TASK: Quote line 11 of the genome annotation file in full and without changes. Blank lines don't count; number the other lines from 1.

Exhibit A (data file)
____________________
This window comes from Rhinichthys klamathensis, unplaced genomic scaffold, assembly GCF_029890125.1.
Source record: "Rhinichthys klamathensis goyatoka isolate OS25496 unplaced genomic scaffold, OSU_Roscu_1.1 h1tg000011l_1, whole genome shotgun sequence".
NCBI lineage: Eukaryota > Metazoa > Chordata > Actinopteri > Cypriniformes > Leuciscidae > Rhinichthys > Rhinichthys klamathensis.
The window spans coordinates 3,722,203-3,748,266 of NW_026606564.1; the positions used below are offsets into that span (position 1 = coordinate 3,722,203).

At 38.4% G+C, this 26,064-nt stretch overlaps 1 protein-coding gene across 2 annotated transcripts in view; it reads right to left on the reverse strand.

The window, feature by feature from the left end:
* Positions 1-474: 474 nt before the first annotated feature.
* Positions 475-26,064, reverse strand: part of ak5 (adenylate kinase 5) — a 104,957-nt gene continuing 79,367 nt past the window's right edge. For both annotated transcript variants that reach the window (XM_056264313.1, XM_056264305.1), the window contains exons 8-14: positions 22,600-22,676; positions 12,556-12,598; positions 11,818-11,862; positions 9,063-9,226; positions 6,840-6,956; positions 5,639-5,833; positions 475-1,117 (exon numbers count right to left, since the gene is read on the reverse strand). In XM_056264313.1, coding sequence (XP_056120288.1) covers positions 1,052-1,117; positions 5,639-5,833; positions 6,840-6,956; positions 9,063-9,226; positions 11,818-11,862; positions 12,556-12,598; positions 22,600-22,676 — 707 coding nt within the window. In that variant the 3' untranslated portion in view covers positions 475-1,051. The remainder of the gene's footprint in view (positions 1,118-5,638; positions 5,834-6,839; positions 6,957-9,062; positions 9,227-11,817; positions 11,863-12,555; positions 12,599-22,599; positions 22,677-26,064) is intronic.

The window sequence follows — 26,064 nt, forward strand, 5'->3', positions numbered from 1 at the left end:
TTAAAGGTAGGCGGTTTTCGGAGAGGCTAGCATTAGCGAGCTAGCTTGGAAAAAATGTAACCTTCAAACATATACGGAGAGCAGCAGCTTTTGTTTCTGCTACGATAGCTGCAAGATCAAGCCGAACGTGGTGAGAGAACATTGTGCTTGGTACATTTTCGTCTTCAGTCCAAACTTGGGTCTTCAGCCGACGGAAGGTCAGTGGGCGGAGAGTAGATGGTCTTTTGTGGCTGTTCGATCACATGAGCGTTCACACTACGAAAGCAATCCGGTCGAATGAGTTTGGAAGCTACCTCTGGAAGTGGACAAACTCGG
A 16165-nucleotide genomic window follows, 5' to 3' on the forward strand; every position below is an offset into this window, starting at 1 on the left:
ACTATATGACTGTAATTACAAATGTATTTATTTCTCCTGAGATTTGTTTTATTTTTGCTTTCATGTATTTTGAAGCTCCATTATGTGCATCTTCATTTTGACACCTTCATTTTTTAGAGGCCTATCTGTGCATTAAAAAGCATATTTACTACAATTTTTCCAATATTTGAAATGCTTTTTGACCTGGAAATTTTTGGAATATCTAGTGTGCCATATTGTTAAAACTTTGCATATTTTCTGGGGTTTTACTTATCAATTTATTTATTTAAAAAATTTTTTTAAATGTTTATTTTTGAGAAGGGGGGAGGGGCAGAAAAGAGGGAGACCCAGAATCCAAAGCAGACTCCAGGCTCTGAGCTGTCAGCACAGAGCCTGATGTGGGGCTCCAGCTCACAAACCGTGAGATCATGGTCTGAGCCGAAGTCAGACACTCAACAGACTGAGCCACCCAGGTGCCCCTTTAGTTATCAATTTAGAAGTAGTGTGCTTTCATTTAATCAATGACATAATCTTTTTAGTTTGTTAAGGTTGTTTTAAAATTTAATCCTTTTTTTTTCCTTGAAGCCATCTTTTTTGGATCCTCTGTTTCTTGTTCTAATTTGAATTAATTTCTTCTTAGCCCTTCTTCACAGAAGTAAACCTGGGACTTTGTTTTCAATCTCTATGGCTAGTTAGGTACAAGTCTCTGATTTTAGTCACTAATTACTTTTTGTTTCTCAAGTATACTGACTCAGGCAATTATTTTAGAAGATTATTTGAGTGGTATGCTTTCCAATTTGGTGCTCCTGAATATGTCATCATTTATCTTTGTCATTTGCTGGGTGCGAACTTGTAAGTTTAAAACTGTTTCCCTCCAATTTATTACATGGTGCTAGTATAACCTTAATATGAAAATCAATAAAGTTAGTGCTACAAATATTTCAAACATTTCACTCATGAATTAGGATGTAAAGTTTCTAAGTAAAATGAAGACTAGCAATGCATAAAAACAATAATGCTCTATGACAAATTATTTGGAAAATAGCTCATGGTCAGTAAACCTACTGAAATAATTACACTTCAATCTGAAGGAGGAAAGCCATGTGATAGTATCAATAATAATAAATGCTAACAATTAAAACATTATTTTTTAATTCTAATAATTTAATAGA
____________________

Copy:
A 16165-nucleotide genomic window follows, 5' to 3' on the forward strand; every position below is an offset into this window, starting at 1 on the left: